Opinion and analysis of the day's music news.

How Jammie Thomas-Rasset Helped Rights Holders
-- Did the Jammie Thomas-Rasset case backfire on file sharers? CNET's Greg Sandoval asks the question after a jury decided Thomas-Rasset owes $1.5 million for 24 instances of infringing copyright. As Sandoval points out, Thomas-Rasset's attorneys have pledged to continue their legal battle through the appeals process. Writes Sandoval: "In the meantime, her losses are arming copyright owners with valuable credibility and precedents. After four years of legal maneuvering and three separate trials, the evidence suggests that Thomas-Rasset's case was the wrong one to challenge the nation's copyright laws. The RIAA can now point to three separate juries that believed a fair damages amount for Thomas-Rasset to pay was respectively: $222,000, $1.9 million, and $1.5 million. The range for statutory damages for each instance of copyright infringement is between $750 and $150,000. Instead, the juries in the Thomas-Rasset trials chose $9,250, $80,000, and $62,500."

The latest jury decision brings up two important questions. What does it say about statutory damages for copyright infringement that three times a jury of her peers have given Thomas-Rasset a penalty far above the minimum established by Congress? And what is the likelihood that lighter penalties will someday become part of a revised copyright law if juries are not opting for the minimum? There has certainly been some public outrage over the penalties heaped on convicted file sharers, but juries shown the evidence have opted for big penalties. Now, as film producers begin suing suspected file sharers en masse, they can point to the penalties levied upon Thomas-Rasset three times in their negotiations with the defendants.

Warner Aims To Monetize Archive
-- Warner Music Group's "Sight of Sound" project is cataloging the company's archives of photographs and other items stored in nearly 100,000 boxes around the world. Chairman and CEO Edgar Bronfman Jr. tells the New York Times the project has cultural as well as business importance: "I think there's the potential to make money. It's indefinable." So far Warner has ran across items from the early days of music publisher Warner Chappell, signed artist contracts (Aretha Franklin, Ray Charles), and shots of Led Zeppelin in the studio in 1969.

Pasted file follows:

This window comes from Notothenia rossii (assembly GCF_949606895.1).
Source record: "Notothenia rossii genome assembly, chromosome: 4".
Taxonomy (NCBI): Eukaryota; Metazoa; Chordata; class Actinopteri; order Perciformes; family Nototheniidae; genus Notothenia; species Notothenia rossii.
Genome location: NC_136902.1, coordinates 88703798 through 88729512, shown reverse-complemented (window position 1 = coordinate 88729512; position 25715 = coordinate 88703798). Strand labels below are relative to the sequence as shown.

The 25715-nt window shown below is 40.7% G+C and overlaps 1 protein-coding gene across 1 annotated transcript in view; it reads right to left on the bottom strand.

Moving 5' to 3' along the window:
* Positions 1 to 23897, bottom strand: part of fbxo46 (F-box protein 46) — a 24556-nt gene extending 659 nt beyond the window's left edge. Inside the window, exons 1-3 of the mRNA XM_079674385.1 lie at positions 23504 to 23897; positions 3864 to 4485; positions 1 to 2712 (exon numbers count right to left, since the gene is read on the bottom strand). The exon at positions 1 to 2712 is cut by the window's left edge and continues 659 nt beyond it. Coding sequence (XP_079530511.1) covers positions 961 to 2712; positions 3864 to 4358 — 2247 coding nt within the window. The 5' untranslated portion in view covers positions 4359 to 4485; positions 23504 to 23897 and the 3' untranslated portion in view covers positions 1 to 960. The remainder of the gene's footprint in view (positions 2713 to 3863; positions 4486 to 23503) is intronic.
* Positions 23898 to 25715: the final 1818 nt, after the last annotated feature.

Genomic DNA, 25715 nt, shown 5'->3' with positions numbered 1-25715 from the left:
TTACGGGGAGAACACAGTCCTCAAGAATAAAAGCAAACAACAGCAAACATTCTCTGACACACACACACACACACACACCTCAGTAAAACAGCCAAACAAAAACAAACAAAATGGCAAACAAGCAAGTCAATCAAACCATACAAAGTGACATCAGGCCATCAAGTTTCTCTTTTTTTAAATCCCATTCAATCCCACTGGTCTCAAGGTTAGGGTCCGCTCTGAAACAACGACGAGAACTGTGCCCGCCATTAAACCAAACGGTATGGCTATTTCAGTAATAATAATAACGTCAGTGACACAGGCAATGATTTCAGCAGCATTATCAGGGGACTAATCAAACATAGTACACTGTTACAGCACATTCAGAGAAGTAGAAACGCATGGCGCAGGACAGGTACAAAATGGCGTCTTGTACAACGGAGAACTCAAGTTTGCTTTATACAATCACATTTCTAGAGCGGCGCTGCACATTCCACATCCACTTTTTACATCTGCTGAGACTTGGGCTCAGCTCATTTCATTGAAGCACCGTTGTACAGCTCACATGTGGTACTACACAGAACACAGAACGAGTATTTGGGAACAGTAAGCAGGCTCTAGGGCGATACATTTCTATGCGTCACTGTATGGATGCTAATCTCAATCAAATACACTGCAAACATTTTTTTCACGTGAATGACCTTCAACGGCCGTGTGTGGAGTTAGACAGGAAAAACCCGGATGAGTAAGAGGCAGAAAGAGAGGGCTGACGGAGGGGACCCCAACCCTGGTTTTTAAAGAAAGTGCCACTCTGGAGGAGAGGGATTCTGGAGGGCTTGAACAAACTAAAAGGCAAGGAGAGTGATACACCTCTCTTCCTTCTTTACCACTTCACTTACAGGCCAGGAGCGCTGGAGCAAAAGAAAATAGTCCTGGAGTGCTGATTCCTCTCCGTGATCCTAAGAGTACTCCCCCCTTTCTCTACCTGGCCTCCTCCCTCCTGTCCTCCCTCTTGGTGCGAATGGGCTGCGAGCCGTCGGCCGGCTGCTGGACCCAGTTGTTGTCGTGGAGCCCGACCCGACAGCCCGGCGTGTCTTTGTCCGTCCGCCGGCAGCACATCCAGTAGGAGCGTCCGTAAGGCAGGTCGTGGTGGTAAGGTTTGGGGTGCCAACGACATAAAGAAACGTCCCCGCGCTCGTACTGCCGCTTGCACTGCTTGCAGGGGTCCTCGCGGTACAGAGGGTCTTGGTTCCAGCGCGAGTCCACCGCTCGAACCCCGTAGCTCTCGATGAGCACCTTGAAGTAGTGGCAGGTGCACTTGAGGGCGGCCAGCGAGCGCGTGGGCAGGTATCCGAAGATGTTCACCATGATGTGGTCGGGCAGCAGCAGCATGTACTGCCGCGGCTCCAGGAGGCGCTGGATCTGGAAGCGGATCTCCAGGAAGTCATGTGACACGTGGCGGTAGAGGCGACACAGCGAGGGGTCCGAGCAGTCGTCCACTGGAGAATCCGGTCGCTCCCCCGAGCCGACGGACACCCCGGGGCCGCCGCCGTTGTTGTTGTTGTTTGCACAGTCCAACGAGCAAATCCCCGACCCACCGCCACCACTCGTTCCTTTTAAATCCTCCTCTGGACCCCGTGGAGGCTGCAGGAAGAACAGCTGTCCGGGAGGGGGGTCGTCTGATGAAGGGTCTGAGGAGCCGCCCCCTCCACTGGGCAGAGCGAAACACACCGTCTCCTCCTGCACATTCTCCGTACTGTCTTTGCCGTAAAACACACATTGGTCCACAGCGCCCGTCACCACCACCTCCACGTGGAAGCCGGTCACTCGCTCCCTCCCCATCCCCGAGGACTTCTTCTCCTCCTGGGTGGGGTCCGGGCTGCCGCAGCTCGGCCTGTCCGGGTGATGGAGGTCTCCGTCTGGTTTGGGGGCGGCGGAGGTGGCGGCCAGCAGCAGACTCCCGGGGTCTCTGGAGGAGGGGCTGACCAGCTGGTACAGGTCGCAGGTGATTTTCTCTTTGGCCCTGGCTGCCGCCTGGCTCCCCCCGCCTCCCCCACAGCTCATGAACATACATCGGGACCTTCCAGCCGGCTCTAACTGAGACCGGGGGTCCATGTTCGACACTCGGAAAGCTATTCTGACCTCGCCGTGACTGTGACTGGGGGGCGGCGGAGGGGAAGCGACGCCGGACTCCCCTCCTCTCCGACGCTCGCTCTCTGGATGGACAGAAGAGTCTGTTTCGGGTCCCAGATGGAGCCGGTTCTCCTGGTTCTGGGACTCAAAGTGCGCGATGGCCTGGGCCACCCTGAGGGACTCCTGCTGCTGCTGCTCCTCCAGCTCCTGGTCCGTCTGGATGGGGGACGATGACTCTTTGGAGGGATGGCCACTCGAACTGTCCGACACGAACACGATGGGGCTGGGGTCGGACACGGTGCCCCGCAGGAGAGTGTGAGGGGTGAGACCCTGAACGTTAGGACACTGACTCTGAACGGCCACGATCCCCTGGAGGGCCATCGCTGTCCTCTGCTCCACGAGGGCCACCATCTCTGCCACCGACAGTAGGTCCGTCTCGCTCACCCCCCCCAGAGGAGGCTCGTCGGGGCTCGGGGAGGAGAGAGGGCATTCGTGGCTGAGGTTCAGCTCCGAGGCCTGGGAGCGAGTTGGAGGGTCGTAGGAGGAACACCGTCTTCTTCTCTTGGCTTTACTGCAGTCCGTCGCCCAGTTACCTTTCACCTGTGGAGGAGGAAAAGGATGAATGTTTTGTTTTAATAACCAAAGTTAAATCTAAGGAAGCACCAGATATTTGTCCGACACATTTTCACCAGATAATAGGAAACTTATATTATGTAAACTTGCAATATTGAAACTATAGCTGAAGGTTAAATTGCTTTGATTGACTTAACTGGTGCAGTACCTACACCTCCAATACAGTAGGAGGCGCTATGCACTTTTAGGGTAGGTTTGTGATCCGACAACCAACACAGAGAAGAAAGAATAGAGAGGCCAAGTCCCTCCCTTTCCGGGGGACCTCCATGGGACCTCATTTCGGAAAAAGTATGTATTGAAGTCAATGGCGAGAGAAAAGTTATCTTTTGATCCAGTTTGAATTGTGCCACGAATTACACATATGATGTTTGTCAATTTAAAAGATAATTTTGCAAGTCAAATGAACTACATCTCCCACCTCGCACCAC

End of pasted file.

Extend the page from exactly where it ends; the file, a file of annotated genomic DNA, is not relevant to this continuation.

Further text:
(New York Times)

How Ticketmaster Harnesses Data
-- Data is a common topic at Billboard, conferences and everyday discussion about how to operate more efficiently and effectively. But what does it mean to harness data? Here's a good example: At last week's Billboard Touring Conference and Awards, Ticketmaster CEO Nathan Hubbard said his company has found that hockey season ticket buyers are six times more likely than average ticket buyers to buy Bruce Springsteen tickets. That kind of knowledge, he explained, can help Ticketmaster clients better target those consumers most likely to attend a certain event.

Another Rdio Mobile App
-- Rdio for Windows Phone 7 is now available. Except for the "sync to mobile" feature, the app has all the features available on version for other platforms. The app is already available for iPhone, Blackberry and Android.
(Rdio blog)

Ticketbiscuit Appointment
-- Todd Coder, a talent buyer at Birmingham, Alabama venue WorkPlay, will join Ticketbiscuit in a full-time business development role. He will also continue to book for WorkPlay while he transitions his day-to-day duties to the WorkPlay staff.

Connected TVs and Content Discovery
-- Avner Ronen, CEO and co-founder of Boxee, offered some interesting food for thought on content discovery in the new living room. Speaking about connected TVs at the Digital Living Room conference, Ronen pointed to stark differences between the computer and the connected TV. "People don't want web browsing on their TV - they're interested in the content. That's it."

The key difference between cable companies and new video services like Boxee, Ronen said, is the latter's ability to benefit from social media. "Social media will be bigger than search, because it will impact discovery. That's what we're all doing. When people watch videos, it's mostly from Facebook and Twitter, and that will be the same for how people find premium content."